2022 Queensland Vacancy Rates end on a low note
While market pressures have pinned Queensland vacancy rates down during 2022, REIQ data released today shows the year has ended with a slight uplift across the state.
Of the 50 local government areas and sub regions covered in the REIQ’s Residential Vacancy Rate Report for the December 2022 Quarter, 43 experienced a vacancy rate rise compared to the previous quarter, while the remaining seven were static.
The state-wide vacancy rate rose from 0.6 per cent in the September quarter to 0.8 per cent to close the year, at an improved yet still critically low rate.
REIQ CEO Antonia Mercorella welcomed the momentary relief but said vacancy rates were still far too low to be considered ‘healthy’ and it was too early to draw conclusions that there is a material shift in the rental market.
“Promising as this news may seem, we’re taking it with a grain of salt until we see if this is uplift is here to stay or if it’s merely a seasonal fluctuation,” Ms Mercorella said.
“Tiny movements, however hopeful, should not be overanalysed. What this essentially means is the market is holding tight, and only time will tell if a trend is emerging.
“An influx of rental property changeovers at the end of the year is certainly not a new phenomenon, and the past decade of vacancy rates reveals patterns of generally higher vacancies in December.
“However, the REIQ is hearing from property managers that there is noticeably less exit and entry activity than usual, as there’s still plenty of tenants that are staying put and choosing to renew their lease rather than compete for a new place.
“Even with this small improvement in rates, let’s not forget that we’re still talking about incredibly low vacancy figures which tells us there’s no-where near enough rental properties to meet demand, and tough conditions continue for tenants.”
While upward movements in most areas stayed between 0.1 – 0.3 per cent, Redland’s Bay Islands rose by 1.8 per cent to a considerably weak vacancy rate of 6.0 per cent, and Mount Isa was a standout lifting by 1.1 per cent to 2.4 per cent – teetering on the edge of ‘healthy’.
Other regional areas which saw vacancy rates relax substantially over the quarter were Gladstone (1.6%), Mackay (1.0%), Townsville (1.0%) and neighbouring Burdekin (1.1%), Central Highlands (0.9%), Isaac (1.7%), Lockyer Valley (0.8%), and Maranoa (0.9%).
Similarly, tourism areas which welcomed markedly more residential vacancies in the December quarter, were Hervey Bay (1.1%) and Fraser Coast (0.9%).
Meanwhile, the Gold Coast and Sunshine Coast rates barely budged, both now sitting at 0.7 per cent, and there was no relief whatsoever for the Caloundra Coast (0.7%), Maroochy Coast (0.4%) or Sunshine Coast Hinterland (0.4%) which includes towns such as Maleny, Nambour and Eumundi.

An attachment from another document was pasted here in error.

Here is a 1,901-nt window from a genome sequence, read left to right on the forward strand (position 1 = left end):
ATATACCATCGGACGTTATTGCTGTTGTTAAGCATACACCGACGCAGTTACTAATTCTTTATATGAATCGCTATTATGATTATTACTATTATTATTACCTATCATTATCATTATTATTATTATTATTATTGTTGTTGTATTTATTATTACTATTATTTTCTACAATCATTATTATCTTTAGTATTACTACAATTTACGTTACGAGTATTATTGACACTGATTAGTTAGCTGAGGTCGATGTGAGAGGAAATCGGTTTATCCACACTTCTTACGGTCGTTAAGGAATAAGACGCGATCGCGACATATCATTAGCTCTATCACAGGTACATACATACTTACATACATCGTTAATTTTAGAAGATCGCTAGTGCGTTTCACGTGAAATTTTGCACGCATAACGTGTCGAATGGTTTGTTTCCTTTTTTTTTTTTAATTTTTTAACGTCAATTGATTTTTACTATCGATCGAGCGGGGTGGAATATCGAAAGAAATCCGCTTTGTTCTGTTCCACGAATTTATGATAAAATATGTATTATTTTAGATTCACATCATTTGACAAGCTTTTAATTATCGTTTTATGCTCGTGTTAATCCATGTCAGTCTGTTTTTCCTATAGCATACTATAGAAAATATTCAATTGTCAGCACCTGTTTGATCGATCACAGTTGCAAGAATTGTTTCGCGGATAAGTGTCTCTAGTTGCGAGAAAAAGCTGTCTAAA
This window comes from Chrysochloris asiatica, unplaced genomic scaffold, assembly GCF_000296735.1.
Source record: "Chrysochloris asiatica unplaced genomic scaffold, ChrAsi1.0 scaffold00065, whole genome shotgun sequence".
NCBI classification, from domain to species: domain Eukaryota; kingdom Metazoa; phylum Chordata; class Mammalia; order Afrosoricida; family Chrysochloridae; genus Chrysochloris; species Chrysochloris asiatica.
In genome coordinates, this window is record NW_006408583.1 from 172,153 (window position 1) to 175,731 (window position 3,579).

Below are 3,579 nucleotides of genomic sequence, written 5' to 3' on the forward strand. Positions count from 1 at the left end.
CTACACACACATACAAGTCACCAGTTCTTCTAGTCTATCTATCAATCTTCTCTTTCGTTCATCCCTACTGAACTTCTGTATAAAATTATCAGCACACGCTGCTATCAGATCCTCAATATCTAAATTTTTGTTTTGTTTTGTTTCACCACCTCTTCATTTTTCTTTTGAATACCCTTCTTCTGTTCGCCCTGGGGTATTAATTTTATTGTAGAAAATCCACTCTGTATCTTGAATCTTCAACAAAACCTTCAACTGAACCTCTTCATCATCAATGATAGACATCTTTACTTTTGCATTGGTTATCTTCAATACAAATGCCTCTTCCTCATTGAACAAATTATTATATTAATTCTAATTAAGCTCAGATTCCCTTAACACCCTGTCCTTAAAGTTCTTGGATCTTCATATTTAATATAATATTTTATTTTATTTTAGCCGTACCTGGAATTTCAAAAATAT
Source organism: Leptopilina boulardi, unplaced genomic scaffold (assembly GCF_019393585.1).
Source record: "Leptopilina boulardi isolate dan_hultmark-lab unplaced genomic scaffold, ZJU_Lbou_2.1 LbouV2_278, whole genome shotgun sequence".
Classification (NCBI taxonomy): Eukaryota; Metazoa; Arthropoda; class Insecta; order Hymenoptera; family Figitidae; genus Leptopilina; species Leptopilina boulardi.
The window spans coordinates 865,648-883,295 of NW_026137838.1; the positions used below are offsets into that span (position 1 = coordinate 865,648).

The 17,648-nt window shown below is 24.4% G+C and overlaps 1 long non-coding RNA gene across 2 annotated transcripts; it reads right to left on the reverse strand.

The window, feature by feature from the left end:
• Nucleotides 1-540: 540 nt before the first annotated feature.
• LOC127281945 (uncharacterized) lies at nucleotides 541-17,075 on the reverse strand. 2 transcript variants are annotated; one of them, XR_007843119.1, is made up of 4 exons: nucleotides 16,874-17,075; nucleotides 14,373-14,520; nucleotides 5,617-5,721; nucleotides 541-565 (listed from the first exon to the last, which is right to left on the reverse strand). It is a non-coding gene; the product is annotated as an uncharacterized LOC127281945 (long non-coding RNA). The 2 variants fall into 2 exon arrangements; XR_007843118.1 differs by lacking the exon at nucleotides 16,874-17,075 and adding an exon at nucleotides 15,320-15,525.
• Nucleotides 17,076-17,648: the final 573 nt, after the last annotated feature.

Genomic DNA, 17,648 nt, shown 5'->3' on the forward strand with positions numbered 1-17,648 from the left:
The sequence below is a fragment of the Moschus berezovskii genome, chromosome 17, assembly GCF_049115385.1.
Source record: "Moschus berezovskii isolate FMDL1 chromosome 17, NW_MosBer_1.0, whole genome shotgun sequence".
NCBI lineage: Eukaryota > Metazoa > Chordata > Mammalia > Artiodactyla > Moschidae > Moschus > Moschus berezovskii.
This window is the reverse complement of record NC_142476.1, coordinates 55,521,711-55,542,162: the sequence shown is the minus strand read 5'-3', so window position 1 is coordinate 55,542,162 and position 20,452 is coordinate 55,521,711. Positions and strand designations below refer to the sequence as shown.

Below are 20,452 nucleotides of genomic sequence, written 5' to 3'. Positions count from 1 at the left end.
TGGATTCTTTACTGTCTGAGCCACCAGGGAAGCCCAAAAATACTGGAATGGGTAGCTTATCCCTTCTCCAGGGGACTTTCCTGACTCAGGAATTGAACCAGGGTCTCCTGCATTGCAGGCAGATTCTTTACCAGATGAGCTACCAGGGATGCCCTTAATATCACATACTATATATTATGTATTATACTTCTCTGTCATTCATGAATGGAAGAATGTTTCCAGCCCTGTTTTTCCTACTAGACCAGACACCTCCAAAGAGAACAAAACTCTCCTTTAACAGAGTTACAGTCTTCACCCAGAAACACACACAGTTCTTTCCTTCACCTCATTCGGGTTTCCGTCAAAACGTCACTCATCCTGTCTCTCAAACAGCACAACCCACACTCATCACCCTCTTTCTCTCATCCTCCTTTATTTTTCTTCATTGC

With no surprises on the list, the regions that took out the tightest vacancy rates in the state were Southern Downs (0.2%), Cook (0.3%), Goondiwindi (0.3%) and Tablelands (0.3%).
Ms Mercorella said the REIQ’s expectation is that this year will bring more of the same stubbornly tight conditions for the Queensland rental market.
“It’s likely that 2023 will be a case of – New year, same rental pressures,” she said.
“Our state will continue to feel the impact of population growth with very strong interstate migration as well international migration including students set to return in force to the southeast corner.
“This increased demand will continue to apply pressure to an already strained rental market.
“Queensland is crying out for additional housing supply to ease the tight conditions, but building costs and planning red tape are putting the brakes on new construction, while higher costs, more challenging lending conditions, and reduced legislative rights are deterring vital private property investment.
“This report has delivered some fleeting good news, but we’re certainly not at a turning point yet, and with these economic factors continuing to apply pressure, it’s hard to see any significant changes in sight.”
Fast facts: December Quarter 2022
- Queensland Vacancy Rate: 0.8%
- Tightest Vacancy Rate: 0.2% (Southern Downs), followed by 0.3% (Cook, Goondiwindi, Tablelands)
- Highest Vacancy Rate: 6.0% (Redland’s Bay Islands), followed by 2.4% (Mount Isa)
- Biggest fall: No falls this quarter
- Biggest rise: +1.8% (Redland’s Bay Islands), followed by +1.1% (Mount Isa)
The REIQ classes rental markets into three categories, tight, healthy, or weak. These markets are classified according to vacancy rates:
- 0 – 2.5% = tight
- 6 – 3.5% = healthy
- 6% – plus = weak
REIQ members can access the full vacancy rate spreadsheet through the membership portal.
Claire Ryan, Media and Stakeholder Relations Manager, The Real Estate Institute of Queensland
M: 0417 623 723 E: firstname.lastname@example.org